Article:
I had the pleasure to be interviewed by the Business Examiner. Here is the content of the article.
Don Hayden, CIO and Jim Larson CEO
April 2, 2012
Jim Larson, a native Seattleite and Western Washington University graduate, has devoted his career to helping people with disabilities find work throughout the Northwest. Included in this experience is a decade he spent in Ellensburg creating a community-based mobile crew, and three years in McMinnville, Ore., facilitating a manufacturing and residential program for people with disabilities. In 1994, he was elected chair of the Rehabilitation Enterprise of Washington committee. Larson served on the state’s Rehabilitation Council from 1995 to 2000 and the Special Education Advisory committee from 1999 to 2001. Currently, he’s a member of the Pacific Mountain Workforce Development Council, and serves on the board of the Cascades Camp and Conference Center. He is president of Morningside, an employment services company in Olympia that helps people with disabilities find jobs.
What is different about Morningside’s services than those of other job-placement companies?
Morningside is a public benefit corporation whose mission is to “advance the employment and self-sufficiency of people with disabilities.” Our customers who we help find employment all have a disability. We serve a wide range of clients with different types of disabilities, but our largest clientele base includes those with intellectual disabilities. Also, although clients are referred to us from a variety of places, the majority are referred from school districts and two state agencies: Division of Vocational Rehabilitation and Division of Developmental Disabilities.
As divergent is our clientele base is, so too are the types of companies where we find employment.
It’s a truly individualized placement program and we do cover a wide region. Our corporate center is in Olympia, and we also have offices in Centralia, Aberdeen and Port Angeles.
Which types of disabilities do you most commonly encounter?
We serve 549 individuals with disabilities in the four offices. The demographic makeup of the individuals with disabilities is as follows: 53 percent have cognitive/intellectual disabilities; 16 percent have learning disabilities; 13 percent have mental and emotional disabilities; 11 percent have physical disabilities; 4 percent have sensory disabilities; and 3 percent have another type of disability.
Not everyone who has a disability and is seeking employment needs our services. But those who need assistance in determining vocational interest or mating a job with a particular interest will find our services particularly helpful. We have employment consultants who are experts at helping individuals with disabilities chart a course that will meet their vocational goals.
What are some of the companies or types of industries where you place these employees?
The service sector is the major area where we employ individuals — as that is the largest private employment base. In Olympia, we do have a number of individuals with disabilities whom we support working in state government and school districts. However, our goal is to match the interest of the person with a disability with the right job in the community. That can take us to every sector of the job market, from manufacturing to the professional realm.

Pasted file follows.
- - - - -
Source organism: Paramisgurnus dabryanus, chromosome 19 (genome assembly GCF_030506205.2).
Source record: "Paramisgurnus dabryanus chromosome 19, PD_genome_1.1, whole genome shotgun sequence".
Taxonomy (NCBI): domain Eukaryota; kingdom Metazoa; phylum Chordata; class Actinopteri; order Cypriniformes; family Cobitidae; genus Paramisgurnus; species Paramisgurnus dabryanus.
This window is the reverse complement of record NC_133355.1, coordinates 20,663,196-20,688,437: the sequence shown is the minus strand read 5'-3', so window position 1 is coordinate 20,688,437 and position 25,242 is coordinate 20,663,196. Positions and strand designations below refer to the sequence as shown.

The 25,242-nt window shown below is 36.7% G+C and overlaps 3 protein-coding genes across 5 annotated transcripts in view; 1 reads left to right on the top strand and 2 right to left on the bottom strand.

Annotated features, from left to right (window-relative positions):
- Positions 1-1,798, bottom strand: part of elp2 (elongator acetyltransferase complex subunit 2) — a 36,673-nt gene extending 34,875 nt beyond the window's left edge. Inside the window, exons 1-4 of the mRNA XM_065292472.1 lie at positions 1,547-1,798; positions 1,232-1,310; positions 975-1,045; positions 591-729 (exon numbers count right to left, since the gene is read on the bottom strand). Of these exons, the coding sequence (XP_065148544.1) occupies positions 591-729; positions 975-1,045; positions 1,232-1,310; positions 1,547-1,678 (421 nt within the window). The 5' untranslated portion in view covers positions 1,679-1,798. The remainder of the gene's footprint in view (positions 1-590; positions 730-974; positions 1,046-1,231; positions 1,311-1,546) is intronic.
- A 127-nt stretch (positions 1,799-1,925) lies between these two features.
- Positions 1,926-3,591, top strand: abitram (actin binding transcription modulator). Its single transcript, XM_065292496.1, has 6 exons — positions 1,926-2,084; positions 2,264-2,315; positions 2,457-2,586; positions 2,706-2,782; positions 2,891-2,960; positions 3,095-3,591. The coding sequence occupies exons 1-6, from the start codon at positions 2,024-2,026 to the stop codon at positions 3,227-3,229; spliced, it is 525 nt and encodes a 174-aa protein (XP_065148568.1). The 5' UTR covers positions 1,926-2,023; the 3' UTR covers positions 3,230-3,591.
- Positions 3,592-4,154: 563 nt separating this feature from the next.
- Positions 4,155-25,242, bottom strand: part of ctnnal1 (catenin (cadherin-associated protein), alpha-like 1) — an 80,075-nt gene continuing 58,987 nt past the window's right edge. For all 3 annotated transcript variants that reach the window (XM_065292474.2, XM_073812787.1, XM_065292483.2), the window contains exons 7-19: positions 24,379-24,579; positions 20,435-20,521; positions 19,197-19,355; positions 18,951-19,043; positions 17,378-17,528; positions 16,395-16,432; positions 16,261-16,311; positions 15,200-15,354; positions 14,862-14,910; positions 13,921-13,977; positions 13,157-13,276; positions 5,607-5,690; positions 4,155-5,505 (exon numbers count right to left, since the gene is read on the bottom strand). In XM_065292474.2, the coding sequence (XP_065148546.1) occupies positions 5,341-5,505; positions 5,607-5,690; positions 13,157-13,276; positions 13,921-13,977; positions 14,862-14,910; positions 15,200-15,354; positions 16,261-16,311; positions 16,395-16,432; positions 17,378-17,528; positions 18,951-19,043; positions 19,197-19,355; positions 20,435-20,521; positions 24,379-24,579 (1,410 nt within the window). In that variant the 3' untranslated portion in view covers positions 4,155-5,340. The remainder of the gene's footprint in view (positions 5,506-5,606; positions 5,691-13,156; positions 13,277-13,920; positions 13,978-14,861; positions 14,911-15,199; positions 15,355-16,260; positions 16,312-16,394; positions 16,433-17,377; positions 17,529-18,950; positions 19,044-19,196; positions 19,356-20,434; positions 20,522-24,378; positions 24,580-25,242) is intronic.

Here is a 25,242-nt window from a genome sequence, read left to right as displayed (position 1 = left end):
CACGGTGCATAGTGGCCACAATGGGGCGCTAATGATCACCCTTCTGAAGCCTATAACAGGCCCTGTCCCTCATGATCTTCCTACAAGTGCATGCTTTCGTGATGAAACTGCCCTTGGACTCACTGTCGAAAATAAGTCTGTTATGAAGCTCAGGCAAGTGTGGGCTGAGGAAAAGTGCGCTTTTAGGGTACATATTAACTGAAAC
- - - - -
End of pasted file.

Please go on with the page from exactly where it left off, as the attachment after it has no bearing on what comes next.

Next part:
How do the services of your company benefit the local business communities?
Well, there are several advantages. Multiple studies have pointed out — and our experience finds — that our clients have lower turnover rates in entry-level positions, so the cost of continually training those types of new employees is reduced or eliminated. Initial employee training costs are also reduced because our staff assists with the initial training. We also can assist in work station modifications to assist employees in doing their job faster and easier. Diversity is certainly a factor as well because disability — as a minority — is the largest of any protected class.
Many of the jobs our clients are hired for are tailored to the needs of the business, so employers know what they are getting in terms of fulfilling a company need.
What is most enjoyable about your job?
Well, we change lives — so that is very exciting.
Everyone wants to be valued and accepted. When a person with a disability who hasn’t had opportunity now has a job — well, it is life-changing, and we get to be a part of that. Pride and personal empowerment are evident as a person is introduced to a purpose that is uplifting. Also, I work with people who are enjoyable to be with, and who are so passionate about our mission. It is great coming to work. We work very hard, but we have fun working together for a common purpose.
Any other thoughts?
Just that without the business communities’ willingness to be open and partner with us, our jobs would be impossible.
We are very appreciative of the business community.
Note: After reading the published article it occured to me that the bio they used was off our Web site and it was out of date.
CEO Viewpoint is published by Jim Larson, CEO Morningside
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